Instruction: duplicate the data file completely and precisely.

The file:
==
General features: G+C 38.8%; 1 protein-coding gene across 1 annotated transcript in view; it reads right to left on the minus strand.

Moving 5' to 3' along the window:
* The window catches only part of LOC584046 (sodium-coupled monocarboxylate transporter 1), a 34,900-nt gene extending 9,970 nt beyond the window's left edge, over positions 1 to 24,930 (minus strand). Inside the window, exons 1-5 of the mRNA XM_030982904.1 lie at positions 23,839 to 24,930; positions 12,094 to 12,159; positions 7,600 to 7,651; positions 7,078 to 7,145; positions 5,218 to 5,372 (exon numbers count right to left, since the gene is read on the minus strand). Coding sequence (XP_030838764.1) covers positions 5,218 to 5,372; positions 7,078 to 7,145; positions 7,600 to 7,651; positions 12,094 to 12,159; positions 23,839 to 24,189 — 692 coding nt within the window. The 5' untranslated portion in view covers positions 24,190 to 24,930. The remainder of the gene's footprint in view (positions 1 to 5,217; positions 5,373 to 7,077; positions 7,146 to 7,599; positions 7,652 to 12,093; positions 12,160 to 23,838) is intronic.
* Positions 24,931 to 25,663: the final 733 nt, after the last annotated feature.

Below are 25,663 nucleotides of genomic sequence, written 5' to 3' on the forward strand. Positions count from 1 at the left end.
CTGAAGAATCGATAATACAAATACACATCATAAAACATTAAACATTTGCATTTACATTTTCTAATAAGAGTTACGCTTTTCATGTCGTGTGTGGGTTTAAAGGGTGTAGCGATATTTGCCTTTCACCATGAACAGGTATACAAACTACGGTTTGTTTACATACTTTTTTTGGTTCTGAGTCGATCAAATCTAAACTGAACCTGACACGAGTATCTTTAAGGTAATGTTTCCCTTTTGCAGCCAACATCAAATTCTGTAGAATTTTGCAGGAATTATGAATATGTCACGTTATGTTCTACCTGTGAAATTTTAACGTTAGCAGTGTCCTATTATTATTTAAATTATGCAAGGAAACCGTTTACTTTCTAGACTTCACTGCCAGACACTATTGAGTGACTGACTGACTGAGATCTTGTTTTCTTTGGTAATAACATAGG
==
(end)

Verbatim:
General features: G+C 38.8%; 1 protein-coding gene across 1 annotated transcript in view; it reads right to left on the minus strand.

Moving 5' to 3' along the window:
* The window catches only part of LOC584046 (sodium-coupled monocarboxylate transporter 1), a 34,900-nt gene extending 9,970 nt beyond the window's left edge, over positions 1 to 24,930 (minus strand). Inside the window, exons 1-5 of the mRNA XM_030982904.1 lie at positions 23,839 to 24,930; positions 12,094 to 12,159; positions 7,600 to 7,651; positions 7,078 to 7,145; positions 5,218 to 5,372 (exon numbers count right to left, since the gene is read on the minus strand). Coding sequence (XP_030838764.1) covers positions 5,218 to 5,372; positions 7,078 to 7,145; positions 7,600 to 7,651; positions 12,094 to 12,159; positions 23,839 to 24,189 — 692 coding nt within the window. The 5' untranslated portion in view covers positions 24,190 to 24,930. The remainder of the gene's footprint in view (positions 1 to 5,217; positions 5,373 to 7,077; positions 7,146 to 7,599; positions 7,652 to 12,093; positions 12,160 to 23,838) is intronic.
* Positions 24,931 to 25,663: the final 733 nt, after the last annotated feature.

Below are 25,663 nucleotides of genomic sequence, written 5' to 3' on the forward strand. Positions count from 1 at the left end.
CTGAAGAATCGATAATACAAATACACATCATAAAACATTAAACATTTGCATTTACATTTTCTAATAAGAGTTACGCTTTTCATGTCGTGTGTGGGTTTAAAGGGTGTAGCGATATTTGCCTTTCACCATGAACAGGTATACAAACTACGGTTTGTTTACATACTTTTTTTGGTTCTGAGTCGATCAAATCTAAACTGAACCTGACACGAGTATCTTTAAGGTAATGTTTCCCTTTTGCAGCCAACATCAAATTCTGTAGAATTTTGCAGGAATTATGAATATGTCACGTTATGTTCTACCTGTGAAATTTTAACGTTAGCAGTGTCCTATTATTATTTAAATTATGCAAGGAAACCGTTTACTTTCTAGACTTCACTGCCAGACACTATTGAGTGACTGACTGACTGAGATCTTGTTTTCTTTGGTAATAACATAGG